Tele2 in a hole over ‘meteor’ publicity stunt

<div data-recalc-dims=Company has admitted meteor strike was staged as publicity stunt.

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An elaborate publicity stunt by a Swedish mobile phone company involving a faked meteorite strike in a Latvian meadow has provided a new case study on how a marketing campaign can backfire.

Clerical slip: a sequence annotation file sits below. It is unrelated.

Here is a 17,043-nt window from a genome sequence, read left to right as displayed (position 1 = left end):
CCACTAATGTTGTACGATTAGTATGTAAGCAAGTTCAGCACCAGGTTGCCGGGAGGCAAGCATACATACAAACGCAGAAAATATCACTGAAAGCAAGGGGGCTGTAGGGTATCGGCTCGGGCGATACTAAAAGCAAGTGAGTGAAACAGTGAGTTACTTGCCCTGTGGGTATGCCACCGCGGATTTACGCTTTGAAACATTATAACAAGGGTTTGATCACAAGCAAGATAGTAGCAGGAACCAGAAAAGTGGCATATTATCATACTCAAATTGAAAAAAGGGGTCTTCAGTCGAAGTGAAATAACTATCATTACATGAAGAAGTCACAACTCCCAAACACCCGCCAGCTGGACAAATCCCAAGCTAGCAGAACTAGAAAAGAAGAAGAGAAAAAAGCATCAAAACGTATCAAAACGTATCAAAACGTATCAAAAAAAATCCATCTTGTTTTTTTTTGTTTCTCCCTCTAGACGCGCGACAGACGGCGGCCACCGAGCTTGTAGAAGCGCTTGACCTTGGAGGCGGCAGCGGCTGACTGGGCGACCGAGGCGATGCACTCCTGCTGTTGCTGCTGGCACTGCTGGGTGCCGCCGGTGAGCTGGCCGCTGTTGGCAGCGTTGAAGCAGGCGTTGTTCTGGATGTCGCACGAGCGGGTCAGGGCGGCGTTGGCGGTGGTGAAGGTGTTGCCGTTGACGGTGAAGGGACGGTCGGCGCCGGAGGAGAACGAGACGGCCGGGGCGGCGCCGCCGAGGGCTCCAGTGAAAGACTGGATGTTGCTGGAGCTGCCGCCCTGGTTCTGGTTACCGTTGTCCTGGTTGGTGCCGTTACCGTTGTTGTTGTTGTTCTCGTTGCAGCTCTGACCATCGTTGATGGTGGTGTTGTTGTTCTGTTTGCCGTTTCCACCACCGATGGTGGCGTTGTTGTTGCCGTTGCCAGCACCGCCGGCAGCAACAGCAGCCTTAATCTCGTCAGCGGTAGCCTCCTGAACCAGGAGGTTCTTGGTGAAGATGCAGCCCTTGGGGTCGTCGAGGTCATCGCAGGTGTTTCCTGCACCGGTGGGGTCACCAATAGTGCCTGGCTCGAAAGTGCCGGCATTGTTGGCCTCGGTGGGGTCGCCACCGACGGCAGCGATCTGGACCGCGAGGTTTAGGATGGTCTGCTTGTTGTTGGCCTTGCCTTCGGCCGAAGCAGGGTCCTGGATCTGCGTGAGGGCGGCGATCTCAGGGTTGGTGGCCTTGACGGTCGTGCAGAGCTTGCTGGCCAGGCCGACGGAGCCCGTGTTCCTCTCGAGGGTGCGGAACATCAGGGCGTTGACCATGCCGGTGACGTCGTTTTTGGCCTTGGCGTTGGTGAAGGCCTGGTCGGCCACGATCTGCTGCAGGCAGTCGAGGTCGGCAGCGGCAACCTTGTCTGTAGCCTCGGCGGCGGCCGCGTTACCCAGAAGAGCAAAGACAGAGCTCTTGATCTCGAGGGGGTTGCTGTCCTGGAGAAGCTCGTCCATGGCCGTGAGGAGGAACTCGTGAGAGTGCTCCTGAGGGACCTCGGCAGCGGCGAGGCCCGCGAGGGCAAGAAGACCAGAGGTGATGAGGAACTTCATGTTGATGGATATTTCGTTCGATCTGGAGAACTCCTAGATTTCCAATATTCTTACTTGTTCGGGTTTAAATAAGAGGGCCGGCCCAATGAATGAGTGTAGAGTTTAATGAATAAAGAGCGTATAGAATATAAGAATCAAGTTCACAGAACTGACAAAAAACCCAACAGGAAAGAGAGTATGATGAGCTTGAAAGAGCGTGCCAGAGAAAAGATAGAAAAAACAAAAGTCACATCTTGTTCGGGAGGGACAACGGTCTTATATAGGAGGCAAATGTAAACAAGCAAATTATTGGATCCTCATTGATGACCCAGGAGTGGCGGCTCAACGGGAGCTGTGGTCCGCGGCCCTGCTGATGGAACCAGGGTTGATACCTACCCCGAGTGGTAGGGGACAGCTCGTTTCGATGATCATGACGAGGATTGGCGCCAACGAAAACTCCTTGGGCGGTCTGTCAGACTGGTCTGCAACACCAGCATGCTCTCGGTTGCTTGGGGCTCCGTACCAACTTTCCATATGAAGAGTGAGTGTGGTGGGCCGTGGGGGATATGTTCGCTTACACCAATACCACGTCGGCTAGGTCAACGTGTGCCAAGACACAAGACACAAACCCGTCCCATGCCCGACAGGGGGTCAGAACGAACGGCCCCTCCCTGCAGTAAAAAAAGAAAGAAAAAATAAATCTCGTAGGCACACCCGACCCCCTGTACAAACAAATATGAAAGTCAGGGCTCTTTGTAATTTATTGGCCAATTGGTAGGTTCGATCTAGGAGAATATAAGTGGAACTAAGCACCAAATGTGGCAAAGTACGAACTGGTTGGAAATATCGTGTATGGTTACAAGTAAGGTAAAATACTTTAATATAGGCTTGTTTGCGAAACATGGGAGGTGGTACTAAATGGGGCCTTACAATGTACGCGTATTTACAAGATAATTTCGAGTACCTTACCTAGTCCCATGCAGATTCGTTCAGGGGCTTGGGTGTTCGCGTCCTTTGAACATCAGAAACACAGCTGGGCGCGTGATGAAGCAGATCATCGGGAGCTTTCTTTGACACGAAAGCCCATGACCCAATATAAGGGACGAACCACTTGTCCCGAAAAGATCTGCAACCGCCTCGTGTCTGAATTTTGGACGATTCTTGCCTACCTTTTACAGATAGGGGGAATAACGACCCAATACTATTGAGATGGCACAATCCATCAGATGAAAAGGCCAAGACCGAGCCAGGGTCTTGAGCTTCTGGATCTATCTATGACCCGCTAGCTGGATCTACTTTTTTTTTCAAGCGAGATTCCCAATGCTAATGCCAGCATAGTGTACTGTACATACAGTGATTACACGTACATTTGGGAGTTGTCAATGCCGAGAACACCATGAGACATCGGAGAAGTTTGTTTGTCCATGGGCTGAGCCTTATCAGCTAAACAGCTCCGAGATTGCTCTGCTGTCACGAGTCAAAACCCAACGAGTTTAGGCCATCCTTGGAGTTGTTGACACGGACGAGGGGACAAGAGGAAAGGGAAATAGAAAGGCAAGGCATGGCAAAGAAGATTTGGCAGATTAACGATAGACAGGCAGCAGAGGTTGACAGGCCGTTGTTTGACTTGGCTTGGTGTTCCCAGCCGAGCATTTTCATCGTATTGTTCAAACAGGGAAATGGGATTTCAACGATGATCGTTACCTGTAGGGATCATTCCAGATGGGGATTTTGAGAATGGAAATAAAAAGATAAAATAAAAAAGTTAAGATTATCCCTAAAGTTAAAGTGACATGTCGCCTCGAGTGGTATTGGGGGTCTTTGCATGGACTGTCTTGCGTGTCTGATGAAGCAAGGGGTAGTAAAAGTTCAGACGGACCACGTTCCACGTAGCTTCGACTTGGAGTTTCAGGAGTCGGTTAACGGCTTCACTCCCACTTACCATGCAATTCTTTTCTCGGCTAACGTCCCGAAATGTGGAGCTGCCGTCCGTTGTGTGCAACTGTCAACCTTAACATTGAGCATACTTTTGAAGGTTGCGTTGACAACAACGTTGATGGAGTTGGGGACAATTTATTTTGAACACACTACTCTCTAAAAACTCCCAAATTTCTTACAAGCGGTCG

Metz said Tuesday that IEDs are “much more primitive in Afghanistan” because they use “less military munitions and more homemade explosives.” But he said that although the military has been able to disarm many IEDs, the big challenge going forward is detecting devices using tiny wires. But he is confident that the military will soon be able to detect wires and other challenges through the use of new programs and military exercises. He said that if President Obama decides to send more troops to Afghanistan, as he is considering, there will probably be more IED attacks. The Taliban’s capacity to manufacture bombs, train attackers and target U.S. troops has grown over the past year, officials have noted. Officials said Tuesday’s attack was complex: multiple bombs and small arms fire used at the same time. Afghanistan’s rugged terrain has made it easy for insurgents to hide roadside bombs in a short period of time. “You have disturbed earth all the time,” Gen. Montgomery Meigs, former head of the Department of Defense’s IED Task Force, said last month. “Especially close to villages and close to intersections — that just makes the seeing and finding, even by soldiers’ eyes, a lot more complicated.” The southern area of Afghanistan is notoriously dangerous for U.S. troops. The area around Kandahar is filled with a large contingent of Taliban aimed at ridding the area of any American presence, one expert said. “A lot of the Taliban headquarters is in Kandahar among the Pashtuns. They do have a deeply felt antagonism of anyone trying to control them or occupy their government,” said Steve Clemons, an expert on Afghanistan for the nonpartisan New America Foundation. Tuesday’s attacks came a day after 14 Americans were killed in a pair of helicopter crashes in Afghanistan. It was the most Americans killed in Afghanistan in a single day in more than four years. With the deaths of two troops Sunday, 24 Americans — most of them military — have been killed in a 48-hour period. That makes October, with 58 fatalities, the deadliest month for the U.S. military since the Afghanistan war began in October 2001.CNN’s Mike Mount contributed to this report.